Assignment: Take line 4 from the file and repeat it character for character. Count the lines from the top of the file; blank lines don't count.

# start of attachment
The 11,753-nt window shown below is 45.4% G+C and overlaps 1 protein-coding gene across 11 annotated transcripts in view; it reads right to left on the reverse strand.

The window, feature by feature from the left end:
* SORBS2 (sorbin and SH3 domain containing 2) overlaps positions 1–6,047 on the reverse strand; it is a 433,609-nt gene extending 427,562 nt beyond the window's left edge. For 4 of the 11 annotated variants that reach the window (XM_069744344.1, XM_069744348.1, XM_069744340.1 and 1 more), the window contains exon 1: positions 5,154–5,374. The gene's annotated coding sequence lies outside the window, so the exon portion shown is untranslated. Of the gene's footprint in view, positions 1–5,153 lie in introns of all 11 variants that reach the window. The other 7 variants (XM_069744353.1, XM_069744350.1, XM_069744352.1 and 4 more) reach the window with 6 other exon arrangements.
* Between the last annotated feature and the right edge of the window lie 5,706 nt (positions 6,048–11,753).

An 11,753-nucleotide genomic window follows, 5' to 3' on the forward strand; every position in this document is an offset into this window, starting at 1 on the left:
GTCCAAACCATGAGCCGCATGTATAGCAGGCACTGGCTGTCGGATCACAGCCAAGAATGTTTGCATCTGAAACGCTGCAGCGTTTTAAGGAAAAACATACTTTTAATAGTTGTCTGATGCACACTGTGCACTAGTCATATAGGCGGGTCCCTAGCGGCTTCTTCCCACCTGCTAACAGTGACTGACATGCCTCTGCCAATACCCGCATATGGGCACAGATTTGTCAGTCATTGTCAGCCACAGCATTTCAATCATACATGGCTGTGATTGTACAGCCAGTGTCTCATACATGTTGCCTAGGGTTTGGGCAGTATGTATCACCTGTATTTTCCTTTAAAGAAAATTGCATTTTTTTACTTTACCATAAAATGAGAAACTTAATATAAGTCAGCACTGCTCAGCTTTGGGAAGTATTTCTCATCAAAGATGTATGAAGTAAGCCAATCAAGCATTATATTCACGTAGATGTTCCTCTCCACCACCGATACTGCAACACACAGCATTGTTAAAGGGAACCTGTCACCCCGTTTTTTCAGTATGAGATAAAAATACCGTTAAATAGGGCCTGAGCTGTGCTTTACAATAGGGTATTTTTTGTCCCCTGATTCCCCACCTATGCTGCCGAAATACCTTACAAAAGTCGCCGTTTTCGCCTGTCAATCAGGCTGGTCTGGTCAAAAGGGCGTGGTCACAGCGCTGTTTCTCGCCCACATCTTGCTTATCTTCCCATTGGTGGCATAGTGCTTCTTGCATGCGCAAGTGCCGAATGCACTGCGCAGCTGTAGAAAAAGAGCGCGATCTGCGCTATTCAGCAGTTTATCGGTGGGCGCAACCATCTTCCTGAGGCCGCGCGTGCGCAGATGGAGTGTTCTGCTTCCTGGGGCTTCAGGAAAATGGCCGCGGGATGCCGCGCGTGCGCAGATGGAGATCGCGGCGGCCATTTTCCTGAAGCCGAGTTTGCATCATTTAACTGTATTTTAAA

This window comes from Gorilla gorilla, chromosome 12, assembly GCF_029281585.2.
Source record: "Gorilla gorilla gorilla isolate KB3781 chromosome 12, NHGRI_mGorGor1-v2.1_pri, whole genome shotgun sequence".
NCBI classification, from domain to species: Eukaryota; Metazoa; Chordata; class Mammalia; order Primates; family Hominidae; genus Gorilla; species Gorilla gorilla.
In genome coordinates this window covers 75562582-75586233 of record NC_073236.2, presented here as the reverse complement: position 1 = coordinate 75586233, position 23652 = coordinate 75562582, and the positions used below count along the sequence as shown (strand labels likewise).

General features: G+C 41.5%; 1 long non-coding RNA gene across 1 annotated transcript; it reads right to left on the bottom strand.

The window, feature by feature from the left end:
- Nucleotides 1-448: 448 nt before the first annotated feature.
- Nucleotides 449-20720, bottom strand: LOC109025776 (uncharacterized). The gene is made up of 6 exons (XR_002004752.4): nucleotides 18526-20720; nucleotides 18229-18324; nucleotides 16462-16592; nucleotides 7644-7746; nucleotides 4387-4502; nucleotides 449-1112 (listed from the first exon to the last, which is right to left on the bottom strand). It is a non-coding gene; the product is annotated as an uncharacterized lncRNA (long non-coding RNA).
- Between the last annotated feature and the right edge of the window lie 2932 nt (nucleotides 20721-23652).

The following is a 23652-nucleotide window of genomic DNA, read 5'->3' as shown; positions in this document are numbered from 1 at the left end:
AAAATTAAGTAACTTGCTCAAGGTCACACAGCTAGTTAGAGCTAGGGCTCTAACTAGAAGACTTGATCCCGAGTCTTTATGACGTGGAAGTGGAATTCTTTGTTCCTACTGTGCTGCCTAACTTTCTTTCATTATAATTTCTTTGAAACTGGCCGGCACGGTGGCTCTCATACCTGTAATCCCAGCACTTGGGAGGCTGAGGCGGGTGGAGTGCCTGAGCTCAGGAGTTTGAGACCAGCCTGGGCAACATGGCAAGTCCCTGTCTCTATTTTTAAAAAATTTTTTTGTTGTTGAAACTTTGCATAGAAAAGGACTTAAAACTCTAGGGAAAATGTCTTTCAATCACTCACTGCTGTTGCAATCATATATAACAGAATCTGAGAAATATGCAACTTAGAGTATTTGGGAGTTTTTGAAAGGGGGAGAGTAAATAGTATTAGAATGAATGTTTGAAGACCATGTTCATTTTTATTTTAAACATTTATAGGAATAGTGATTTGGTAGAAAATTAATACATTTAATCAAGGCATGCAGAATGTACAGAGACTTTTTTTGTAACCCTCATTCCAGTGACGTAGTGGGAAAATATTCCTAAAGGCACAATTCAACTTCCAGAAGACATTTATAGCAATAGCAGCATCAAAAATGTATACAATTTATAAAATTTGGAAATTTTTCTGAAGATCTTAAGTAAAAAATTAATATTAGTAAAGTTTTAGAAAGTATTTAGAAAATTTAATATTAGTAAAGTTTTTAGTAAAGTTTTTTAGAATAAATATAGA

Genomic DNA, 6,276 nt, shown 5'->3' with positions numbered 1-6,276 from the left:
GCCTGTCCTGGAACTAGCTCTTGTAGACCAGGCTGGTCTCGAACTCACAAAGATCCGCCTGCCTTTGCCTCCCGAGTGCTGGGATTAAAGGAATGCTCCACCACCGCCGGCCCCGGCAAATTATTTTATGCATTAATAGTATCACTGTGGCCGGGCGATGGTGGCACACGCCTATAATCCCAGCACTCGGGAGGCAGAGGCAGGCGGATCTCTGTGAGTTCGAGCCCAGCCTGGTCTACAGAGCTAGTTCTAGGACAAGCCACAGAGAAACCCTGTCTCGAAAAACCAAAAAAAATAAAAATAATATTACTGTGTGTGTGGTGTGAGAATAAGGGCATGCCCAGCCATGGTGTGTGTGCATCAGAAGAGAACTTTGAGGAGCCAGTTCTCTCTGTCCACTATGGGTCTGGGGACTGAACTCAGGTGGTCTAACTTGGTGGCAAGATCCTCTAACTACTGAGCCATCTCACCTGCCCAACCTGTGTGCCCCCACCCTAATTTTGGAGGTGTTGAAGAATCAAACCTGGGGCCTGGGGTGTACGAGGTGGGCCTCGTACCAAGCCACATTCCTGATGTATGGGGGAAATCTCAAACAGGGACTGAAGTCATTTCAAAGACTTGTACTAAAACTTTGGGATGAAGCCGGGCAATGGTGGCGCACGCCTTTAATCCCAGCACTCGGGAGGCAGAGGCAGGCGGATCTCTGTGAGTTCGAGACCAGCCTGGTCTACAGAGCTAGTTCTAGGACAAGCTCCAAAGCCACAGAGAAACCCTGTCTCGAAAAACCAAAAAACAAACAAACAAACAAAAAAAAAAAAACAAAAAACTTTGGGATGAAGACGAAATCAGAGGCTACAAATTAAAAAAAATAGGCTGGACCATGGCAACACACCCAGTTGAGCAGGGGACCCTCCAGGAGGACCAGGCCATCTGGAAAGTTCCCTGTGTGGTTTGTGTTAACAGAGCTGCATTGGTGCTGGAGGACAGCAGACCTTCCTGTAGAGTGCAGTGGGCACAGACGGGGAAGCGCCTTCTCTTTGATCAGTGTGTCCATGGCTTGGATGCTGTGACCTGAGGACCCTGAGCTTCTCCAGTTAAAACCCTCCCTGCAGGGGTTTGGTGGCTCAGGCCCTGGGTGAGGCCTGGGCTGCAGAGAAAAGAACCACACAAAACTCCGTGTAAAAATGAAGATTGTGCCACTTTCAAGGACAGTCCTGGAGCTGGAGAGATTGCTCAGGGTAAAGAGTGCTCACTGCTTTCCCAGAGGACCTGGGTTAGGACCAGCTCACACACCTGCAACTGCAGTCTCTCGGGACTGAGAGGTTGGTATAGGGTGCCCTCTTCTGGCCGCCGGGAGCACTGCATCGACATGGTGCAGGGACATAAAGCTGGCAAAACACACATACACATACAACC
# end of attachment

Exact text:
* Between the last annotated feature and the right edge of the window lie 5,706 nt (positions 6,048–11,753).